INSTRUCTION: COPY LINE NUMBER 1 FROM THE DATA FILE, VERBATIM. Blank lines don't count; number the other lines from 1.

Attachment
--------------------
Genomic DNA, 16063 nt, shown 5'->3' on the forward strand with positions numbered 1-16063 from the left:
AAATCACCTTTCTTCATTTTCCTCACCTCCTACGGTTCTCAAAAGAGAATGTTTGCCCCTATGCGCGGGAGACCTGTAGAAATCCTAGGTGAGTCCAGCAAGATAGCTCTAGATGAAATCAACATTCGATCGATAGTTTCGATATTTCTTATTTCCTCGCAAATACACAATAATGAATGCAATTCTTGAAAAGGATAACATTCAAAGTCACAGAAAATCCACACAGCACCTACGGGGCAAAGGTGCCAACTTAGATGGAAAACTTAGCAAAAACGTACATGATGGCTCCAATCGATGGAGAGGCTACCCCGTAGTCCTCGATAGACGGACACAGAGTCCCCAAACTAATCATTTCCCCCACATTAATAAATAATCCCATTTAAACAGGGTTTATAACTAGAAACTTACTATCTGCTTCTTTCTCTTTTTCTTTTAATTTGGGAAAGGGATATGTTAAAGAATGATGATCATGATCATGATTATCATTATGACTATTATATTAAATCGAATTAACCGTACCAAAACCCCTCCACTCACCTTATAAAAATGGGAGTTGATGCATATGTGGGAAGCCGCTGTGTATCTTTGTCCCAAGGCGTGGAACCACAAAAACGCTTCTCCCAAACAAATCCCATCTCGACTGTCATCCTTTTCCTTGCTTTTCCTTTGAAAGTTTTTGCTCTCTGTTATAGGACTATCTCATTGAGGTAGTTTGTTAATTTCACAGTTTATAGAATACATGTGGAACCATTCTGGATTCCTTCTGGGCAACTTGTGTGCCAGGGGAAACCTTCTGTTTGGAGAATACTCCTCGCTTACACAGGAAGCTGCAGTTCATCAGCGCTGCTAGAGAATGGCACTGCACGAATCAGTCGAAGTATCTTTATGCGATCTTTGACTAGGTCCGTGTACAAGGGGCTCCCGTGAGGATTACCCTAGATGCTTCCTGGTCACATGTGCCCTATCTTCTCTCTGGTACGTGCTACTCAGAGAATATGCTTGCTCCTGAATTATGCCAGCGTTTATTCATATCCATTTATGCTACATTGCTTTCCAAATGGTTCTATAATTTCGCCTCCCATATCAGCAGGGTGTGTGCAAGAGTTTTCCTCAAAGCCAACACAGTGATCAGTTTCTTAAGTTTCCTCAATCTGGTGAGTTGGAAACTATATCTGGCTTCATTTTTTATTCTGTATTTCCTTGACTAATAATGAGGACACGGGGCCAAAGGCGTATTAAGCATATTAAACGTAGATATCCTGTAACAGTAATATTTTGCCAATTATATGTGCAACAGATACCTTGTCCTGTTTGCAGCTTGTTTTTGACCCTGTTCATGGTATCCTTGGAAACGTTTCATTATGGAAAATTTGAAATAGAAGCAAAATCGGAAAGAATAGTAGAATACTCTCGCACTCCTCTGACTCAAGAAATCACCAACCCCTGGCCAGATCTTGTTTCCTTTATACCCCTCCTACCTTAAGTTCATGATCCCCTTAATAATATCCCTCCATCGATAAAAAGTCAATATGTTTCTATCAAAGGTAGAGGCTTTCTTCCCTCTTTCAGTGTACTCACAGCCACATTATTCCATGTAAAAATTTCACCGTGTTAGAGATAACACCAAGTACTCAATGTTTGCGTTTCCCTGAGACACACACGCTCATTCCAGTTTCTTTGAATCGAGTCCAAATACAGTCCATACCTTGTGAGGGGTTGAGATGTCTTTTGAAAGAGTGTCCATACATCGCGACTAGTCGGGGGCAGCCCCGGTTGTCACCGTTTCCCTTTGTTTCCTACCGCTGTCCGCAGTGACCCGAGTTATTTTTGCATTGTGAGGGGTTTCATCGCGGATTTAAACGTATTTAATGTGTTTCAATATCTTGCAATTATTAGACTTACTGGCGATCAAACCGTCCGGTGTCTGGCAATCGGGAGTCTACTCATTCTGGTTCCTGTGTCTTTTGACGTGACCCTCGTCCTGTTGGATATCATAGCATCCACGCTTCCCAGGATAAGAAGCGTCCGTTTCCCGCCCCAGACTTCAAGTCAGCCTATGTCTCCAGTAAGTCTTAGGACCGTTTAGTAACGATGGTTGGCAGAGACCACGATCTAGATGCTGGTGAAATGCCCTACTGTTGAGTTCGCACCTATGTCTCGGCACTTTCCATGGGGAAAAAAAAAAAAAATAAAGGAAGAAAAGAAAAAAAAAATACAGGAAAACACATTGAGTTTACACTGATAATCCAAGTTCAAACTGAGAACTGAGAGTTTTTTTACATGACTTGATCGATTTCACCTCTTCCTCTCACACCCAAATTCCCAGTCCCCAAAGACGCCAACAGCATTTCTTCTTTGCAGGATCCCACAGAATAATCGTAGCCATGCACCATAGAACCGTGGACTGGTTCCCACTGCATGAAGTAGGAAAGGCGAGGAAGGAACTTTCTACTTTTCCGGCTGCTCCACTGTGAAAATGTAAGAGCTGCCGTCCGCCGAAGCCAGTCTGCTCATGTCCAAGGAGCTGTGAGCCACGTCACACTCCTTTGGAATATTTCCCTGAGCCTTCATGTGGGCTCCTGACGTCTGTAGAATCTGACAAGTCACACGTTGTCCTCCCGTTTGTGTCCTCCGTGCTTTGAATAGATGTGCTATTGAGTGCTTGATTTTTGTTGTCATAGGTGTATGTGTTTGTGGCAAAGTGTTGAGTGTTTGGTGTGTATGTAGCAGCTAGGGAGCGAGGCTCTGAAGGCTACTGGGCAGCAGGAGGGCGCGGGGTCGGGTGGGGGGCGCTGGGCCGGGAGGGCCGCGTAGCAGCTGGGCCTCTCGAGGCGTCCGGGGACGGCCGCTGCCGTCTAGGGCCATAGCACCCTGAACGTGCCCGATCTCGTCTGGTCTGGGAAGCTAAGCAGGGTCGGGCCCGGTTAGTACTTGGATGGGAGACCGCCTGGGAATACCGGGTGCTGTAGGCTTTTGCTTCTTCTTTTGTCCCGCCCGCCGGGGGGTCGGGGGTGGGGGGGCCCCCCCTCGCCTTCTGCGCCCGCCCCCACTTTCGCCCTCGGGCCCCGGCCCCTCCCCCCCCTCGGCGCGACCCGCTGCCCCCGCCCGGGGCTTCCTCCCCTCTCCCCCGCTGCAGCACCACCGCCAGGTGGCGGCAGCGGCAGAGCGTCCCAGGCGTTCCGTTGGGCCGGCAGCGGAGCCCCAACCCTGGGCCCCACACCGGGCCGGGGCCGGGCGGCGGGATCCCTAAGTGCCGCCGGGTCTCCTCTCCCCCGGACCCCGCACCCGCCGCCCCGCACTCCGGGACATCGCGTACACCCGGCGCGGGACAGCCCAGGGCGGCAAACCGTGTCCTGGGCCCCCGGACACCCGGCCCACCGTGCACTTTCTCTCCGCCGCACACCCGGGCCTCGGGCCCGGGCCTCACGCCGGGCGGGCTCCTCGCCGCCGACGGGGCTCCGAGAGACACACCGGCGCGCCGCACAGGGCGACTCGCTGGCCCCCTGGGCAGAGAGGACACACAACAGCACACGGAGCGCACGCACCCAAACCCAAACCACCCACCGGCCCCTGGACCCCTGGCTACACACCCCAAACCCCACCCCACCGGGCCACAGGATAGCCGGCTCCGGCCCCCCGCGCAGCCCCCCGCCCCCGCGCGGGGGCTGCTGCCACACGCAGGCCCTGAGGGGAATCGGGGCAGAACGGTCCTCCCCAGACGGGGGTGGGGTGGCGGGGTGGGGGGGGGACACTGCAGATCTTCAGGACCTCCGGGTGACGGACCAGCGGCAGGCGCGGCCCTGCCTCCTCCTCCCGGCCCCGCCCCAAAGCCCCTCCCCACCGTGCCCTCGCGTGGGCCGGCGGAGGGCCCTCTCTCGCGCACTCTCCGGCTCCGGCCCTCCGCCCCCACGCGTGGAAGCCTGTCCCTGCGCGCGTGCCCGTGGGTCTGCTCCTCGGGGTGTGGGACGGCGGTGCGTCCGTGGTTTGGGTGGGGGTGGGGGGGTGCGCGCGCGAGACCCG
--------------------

Genomic DNA, 16063 nt, shown 5'->3' on the forward strand with positions numbered 1-16063 from the left: